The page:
Scottish National Dictionary (1700–)

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LOUTCH, v., n. Also louch. [lutʃ]

I. v. 1. To walk with the head down and the shoulders hunched, to slouch (Fif. 1825 Jam.; Abd., Kcd., Ags., m.Lth., Wgt. 1961), to move in a crouching, awkward or furtive manner. Also in Eng. dial. Sc. 1714  W. Fraser Hist. Carnegies (1867) 283:
Keep your head straight, and do not louch with your shoulders.
Lnk. a.1779  D. Graham Writings (1883) II. 162:
Thy hoary head and loutching shoulders incline to mortality.
Ayr. 1790  A. Tait Poems 111:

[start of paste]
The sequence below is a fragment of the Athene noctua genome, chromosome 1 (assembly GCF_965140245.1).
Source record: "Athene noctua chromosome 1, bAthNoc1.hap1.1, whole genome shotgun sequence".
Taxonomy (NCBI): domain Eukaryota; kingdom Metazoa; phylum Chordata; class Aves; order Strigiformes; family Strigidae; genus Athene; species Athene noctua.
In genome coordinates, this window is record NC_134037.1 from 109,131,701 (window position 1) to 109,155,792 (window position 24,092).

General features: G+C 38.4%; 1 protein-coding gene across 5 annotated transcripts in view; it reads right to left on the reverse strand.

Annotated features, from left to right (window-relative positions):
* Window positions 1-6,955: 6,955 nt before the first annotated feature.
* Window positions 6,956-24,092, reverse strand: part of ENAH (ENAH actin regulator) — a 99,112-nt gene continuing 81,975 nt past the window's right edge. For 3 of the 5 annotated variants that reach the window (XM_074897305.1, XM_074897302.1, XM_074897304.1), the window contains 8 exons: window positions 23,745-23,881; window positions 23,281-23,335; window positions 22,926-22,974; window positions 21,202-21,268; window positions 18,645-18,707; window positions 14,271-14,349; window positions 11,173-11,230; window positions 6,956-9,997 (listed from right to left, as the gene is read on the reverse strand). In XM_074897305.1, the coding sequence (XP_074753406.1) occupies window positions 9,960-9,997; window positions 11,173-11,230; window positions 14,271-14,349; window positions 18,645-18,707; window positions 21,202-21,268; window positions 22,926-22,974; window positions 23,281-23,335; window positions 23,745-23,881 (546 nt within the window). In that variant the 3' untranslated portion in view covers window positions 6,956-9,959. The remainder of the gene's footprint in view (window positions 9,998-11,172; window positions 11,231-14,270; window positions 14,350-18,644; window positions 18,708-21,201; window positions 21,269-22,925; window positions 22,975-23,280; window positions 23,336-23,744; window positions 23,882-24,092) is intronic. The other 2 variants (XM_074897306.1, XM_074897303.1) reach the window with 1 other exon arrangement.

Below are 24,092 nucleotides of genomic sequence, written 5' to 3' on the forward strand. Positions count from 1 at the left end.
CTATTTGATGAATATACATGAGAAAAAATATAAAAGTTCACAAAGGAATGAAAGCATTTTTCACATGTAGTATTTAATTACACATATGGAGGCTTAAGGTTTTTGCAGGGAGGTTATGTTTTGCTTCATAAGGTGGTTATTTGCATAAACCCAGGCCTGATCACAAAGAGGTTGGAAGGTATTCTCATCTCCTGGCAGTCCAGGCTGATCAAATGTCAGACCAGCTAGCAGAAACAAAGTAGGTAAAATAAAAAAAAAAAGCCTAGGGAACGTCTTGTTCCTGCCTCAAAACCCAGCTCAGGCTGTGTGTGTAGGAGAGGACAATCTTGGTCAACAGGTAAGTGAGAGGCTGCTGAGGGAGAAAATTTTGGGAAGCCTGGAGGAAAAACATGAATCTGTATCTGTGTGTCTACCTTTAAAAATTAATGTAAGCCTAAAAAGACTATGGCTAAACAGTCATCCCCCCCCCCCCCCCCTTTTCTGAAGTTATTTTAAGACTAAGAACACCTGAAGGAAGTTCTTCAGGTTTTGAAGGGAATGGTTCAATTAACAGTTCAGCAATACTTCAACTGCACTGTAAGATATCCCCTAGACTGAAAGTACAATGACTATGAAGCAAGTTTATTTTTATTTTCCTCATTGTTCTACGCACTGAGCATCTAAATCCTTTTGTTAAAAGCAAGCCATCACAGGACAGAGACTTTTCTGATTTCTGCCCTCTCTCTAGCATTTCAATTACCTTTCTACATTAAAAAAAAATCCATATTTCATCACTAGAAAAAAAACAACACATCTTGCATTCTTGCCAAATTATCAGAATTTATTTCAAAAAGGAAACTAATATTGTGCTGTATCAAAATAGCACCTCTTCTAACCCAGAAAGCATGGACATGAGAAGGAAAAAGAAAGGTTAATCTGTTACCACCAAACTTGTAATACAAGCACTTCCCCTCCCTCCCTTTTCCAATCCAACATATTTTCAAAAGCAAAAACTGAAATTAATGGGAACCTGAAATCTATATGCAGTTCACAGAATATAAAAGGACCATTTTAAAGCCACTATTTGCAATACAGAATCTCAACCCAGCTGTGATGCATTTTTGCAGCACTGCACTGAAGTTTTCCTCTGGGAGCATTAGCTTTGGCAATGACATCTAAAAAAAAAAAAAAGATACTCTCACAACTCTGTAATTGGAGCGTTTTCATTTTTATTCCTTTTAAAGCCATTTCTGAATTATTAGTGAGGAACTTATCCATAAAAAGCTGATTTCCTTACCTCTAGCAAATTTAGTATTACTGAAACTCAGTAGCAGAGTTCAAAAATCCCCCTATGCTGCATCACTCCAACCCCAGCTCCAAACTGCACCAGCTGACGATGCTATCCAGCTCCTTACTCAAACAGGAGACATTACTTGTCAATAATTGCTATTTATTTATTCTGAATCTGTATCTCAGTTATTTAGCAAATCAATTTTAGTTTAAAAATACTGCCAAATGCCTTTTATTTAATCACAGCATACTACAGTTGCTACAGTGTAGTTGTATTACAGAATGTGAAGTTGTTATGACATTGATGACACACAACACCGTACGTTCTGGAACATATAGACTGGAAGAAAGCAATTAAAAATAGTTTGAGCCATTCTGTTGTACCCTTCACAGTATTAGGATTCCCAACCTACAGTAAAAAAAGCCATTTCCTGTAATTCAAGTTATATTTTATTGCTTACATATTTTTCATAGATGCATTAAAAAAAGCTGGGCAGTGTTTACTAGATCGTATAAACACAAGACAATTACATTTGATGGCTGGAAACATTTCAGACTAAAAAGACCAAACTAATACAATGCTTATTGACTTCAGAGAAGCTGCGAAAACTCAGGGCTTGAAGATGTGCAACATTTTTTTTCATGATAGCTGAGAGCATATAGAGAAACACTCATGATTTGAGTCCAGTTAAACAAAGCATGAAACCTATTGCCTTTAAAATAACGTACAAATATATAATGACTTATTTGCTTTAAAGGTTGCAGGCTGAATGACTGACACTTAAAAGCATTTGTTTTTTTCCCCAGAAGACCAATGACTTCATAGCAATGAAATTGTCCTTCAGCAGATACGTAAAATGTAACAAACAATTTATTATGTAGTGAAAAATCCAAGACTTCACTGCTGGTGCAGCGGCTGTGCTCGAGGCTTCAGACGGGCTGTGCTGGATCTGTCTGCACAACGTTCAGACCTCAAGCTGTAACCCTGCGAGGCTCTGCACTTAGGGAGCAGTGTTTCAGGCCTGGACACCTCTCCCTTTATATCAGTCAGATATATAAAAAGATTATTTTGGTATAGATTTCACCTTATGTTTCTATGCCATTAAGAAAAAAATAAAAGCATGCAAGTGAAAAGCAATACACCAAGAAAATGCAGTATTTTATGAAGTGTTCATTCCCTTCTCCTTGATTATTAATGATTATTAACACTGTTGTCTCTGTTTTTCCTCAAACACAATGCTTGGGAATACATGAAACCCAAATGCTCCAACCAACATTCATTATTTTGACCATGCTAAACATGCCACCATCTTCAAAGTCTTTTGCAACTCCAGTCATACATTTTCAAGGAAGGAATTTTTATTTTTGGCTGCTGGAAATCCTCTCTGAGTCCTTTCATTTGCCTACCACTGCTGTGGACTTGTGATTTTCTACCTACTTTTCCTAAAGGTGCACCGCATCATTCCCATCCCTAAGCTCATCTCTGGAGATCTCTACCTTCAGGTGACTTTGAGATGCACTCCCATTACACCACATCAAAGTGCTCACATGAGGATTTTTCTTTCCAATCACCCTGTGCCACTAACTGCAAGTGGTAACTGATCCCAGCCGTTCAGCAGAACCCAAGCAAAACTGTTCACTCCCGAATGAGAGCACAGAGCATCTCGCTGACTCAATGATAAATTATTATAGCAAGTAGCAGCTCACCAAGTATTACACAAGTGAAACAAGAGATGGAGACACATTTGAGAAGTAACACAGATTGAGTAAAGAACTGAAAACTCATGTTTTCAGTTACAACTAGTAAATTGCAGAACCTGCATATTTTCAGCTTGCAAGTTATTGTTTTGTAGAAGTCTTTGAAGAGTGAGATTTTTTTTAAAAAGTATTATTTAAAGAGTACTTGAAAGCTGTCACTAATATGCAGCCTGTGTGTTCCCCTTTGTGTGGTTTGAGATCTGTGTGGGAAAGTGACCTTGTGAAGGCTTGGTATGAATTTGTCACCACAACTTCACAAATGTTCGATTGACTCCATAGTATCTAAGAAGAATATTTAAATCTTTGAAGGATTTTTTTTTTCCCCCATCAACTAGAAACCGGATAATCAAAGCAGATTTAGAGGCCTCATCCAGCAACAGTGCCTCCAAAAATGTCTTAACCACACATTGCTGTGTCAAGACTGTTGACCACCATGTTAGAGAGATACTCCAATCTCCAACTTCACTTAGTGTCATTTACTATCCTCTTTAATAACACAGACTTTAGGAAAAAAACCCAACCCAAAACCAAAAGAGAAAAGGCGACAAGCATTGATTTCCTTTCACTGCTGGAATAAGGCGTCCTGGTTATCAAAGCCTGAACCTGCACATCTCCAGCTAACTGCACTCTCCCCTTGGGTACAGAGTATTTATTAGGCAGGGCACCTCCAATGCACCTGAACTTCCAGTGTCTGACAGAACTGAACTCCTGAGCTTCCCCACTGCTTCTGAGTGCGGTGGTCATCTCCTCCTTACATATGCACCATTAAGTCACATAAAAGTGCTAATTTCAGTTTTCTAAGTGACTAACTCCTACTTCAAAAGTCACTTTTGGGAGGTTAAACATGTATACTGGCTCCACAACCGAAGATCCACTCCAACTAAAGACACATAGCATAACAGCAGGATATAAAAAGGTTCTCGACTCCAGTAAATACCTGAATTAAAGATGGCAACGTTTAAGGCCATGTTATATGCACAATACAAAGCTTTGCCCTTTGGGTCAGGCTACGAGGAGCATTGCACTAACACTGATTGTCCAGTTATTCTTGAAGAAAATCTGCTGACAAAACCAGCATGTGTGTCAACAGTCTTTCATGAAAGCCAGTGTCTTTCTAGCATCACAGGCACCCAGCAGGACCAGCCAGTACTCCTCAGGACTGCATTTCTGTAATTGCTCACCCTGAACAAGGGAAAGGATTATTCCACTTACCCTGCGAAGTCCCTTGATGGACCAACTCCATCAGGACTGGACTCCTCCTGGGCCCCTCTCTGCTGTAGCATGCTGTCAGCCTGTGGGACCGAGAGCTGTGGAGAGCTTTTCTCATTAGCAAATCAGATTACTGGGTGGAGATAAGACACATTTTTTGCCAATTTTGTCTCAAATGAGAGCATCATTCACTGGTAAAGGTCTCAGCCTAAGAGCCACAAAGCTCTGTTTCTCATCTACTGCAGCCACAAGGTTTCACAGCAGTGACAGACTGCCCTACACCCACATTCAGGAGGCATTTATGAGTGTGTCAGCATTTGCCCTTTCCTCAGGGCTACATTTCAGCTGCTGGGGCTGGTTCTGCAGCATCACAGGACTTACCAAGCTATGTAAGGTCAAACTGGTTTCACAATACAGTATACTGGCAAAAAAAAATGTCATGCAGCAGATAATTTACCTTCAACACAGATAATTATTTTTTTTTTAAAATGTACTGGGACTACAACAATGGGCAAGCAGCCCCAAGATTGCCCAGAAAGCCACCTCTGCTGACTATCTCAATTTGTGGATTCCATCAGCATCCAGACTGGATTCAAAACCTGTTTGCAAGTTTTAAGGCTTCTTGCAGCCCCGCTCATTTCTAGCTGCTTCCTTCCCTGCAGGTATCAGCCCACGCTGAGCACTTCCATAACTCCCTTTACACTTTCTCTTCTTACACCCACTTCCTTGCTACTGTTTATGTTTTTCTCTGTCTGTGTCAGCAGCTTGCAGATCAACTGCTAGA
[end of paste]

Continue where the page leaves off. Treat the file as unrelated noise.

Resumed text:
And when ye weed them [potatoes], ye maun louch Just on your hunkers.

2. To pull down the brim of one's hat, to slouch. Rnf. 1835  D. Webster Rhymes 190:
And should she refuse, I'll louch my auld bonnet.

II. n. A slouching gait, a stoop (Abd., Kcd., m.Lth. 1961). Abd. 1960  :
He gings wi a loutch.

[Appar. a conflation of Lout, v. and slouch, with sim. meanings. O.Sc. louch, = I., 1590.]

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"Loutch v., n.". Dictionary of the Scots Language. 2004. Scottish Language Dictionaries Ltd. Accessed 17 Oct 2017 <http://www.dsl.ac.uk/entry/snd/loutch>

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